Poole College Faculty Present at 2022 Equity Research Symposium
By Stephanie Policastro
What does equity mean to me? That was the question that NC State faculty, staff and students addressed at the university’s inaugural Equity Research Symposium.
Held at Talley Student Union and streamed online the event featured a series of presentations, lighting sessions, round table discussions and a keynote address by Raj Chetty, William A. Ackman Professor of Economics at Harvard University and Director of Opportunity Insights – all focused on issues related to equity and what it means from a research perspective.
Poole College proudly sponsored the event, and throughout the day, seven faculty members presented their equity-focused and equity-relevant research. The following is a brief overview of some participating faculty and key findings from their groundbreaking work.
Bill Rand, executive director of the Business Analytics Initiative and associate professor of marketing
Algorithmic Fairness, Service Failure and The Network Dynamics of Social Activism
Algorithms are increasingly making decisions about every aspect of our life – from what jobs we see ads for to what promotional offers global brands make to us, but many of these algorithms are biased against minorities, and so far, regulation has simply stated that algorithms should not be biased but provides no way to check to see if this is the case.
As one of the first papers to address the consumer reaction to the use of biased algorithms in the context of customer service, Rand and his team find that without an external auditor of algorithms, it is possible for a firm that uses a discriminatory algorithm to “hide” among firms that are just bad at making customer service decisions. Their research also shows that all firms should desire the establishment of an AI Watchdog.
Melinda Sandler Morrill, professor of economics and NBER research associate
The Attraction of Magnet Schools: Evidence from Embedded Lotteries in School Assignment
Magnet schools are widely celebrated as promoting socioeconomic balance and providing innovative curricula, but evaluation is particularly challenging due to two types of selection: students choose to apply and schools choose which students attend.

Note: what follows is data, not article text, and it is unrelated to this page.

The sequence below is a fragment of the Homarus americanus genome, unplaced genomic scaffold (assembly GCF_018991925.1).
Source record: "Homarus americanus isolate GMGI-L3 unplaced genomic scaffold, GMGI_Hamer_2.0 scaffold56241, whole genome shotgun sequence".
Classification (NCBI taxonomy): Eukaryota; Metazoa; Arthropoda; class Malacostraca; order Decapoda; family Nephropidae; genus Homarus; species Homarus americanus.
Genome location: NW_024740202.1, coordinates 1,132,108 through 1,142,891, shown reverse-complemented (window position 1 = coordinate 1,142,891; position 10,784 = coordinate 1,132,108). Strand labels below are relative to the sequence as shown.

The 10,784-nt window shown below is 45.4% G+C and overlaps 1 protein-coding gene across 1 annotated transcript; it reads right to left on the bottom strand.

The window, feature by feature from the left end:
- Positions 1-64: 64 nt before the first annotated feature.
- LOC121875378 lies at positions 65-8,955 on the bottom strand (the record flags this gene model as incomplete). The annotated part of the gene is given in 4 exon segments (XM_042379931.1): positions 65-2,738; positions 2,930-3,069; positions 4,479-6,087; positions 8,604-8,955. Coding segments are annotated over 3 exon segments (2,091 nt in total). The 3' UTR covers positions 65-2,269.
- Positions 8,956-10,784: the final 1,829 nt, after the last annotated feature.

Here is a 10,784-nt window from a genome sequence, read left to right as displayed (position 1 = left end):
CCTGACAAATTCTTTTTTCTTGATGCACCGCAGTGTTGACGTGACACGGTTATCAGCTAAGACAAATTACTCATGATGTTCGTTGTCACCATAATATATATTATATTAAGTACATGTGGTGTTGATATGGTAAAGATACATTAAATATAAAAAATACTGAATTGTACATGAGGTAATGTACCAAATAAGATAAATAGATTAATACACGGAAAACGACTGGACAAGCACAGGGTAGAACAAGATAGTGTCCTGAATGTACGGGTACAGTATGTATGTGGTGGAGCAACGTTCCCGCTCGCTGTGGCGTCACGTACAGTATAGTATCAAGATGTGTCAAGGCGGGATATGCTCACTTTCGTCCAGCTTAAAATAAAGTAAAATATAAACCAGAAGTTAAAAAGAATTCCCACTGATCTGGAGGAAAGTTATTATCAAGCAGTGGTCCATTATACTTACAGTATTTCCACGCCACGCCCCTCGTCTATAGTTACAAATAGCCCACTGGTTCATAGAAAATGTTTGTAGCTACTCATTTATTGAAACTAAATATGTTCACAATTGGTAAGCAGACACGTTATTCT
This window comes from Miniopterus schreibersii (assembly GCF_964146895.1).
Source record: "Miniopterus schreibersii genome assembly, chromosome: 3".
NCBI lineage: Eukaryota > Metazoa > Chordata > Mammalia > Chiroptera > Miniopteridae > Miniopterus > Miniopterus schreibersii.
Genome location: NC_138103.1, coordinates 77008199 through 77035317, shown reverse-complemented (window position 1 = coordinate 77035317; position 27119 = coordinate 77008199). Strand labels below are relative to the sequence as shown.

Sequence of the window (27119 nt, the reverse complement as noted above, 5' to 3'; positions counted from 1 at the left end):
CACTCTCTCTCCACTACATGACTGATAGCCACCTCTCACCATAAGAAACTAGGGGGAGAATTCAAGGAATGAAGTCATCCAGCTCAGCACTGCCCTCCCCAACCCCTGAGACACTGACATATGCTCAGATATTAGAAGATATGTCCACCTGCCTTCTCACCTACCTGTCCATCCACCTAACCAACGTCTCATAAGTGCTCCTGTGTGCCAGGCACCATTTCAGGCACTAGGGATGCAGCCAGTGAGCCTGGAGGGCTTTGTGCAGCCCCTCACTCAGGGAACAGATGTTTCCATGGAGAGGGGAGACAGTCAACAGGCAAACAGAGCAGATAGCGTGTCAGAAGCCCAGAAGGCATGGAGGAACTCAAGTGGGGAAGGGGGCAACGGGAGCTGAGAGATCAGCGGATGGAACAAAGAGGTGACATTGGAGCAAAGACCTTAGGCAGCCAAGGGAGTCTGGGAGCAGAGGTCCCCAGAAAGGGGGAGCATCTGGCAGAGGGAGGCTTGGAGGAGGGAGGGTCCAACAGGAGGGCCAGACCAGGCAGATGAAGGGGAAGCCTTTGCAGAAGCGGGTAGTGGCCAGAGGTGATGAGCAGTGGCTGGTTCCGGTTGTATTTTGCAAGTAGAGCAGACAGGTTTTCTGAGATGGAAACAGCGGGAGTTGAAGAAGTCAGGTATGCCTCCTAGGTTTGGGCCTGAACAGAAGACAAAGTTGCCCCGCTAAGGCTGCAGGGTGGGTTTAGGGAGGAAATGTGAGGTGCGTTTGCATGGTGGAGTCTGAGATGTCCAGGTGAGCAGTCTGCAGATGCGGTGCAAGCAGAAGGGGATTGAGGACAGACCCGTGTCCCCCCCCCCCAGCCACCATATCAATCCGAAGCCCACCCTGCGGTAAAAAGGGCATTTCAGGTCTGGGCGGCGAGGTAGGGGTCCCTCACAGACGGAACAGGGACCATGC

In this study, Morrill and her colleagues implemented a new method that allowed them to identify the causal effect of attending a magnet school. They find suggestive evidence that magnet school attendance increases test scores, as well as more robust evidence that magnet attendance increases student engagement. Specifically, for the population of students randomly assigned to magnet schools, the effect of attending a magnet school is, on average, a 65% lower absenteeism rate.
Nathan Goldman, assistant professor of accounting
The Inherent Conflict Between Progressive Tax Rates and Income Inequality: Lessons from COVID-19 Restrictions
As many across the nation continue to face financial struggles resulting from the COVID-19 pandemic, this important research helps to shed light on how the COVID-19 state tax collection puzzle can be answered as a function of income tax rate progression and income inequality.
Through his research, Goldman discovered that progressive tax rates are positively associated with income tax collections, that income inequality (via COVID-19 restrictions) significantly increased income tax collections in states with higher income tax rate progression, and finally, that states with more progressive income tax rate structures instituted greater COVID-19 related restrictions.
Corporate Commitment to Diversity, Equity and Inclusion and Employee Productivity
In this study, Goldman and his research team provide some of the first evidence of the consequences of explicitly committing to Diversity, Equity and Inclusion (DEI) at the employee level, as well as how these commitments affect employee outcomes.
The research shows that more than 80% of firms in their sample explicitly commit to DEI in the human capital disclosures in their financial statements, and these firms tend to be those who are younger and growing. The study also finds that firms who commit to DEI have more productive employees than those do not. These effects are mitigated among firms that are financially constrained, suggesting a disingenuous commitment may have alternative effects.
Carissa Malone, assistant professor of accounting
Diversity, Equity and Inclusion in the Auditing Profession: Individual Auditor Experiences and Contributions
How can individuals contribute to workplace diversity, equity and inclusion (DEI) in the auditing environment? That’s the question that Malone and her colleagues addressed in their research to better understand the specific experiences of diverse auditors, which could significantly affect retention and the contributions these auditors can make at their firms.
First and foremost, the study finds that the need for emotional safety is paramount in the retention and progression of diverse auditors’ careers. Additionally, by applying Maslow’s framework to understand retention outcomes, the team aims to better understand retention outcomes in audit firms that grounds this understanding in meeting employees’ psychological needs. Ultimately, the study suggests some strengths and potential weaknesses in current audit firm diversity, equity and inclusion initiatives.
The 2022 Research Equity Symposium was sponsored by the deans of all of NC State’s colleges and divisions, the Graduate School and the Division of Academic and Student Affairs, in collaboration with the Office for Institutional Equity and Diversity, the Office of Research and Innovation and the Research Leadership Academy.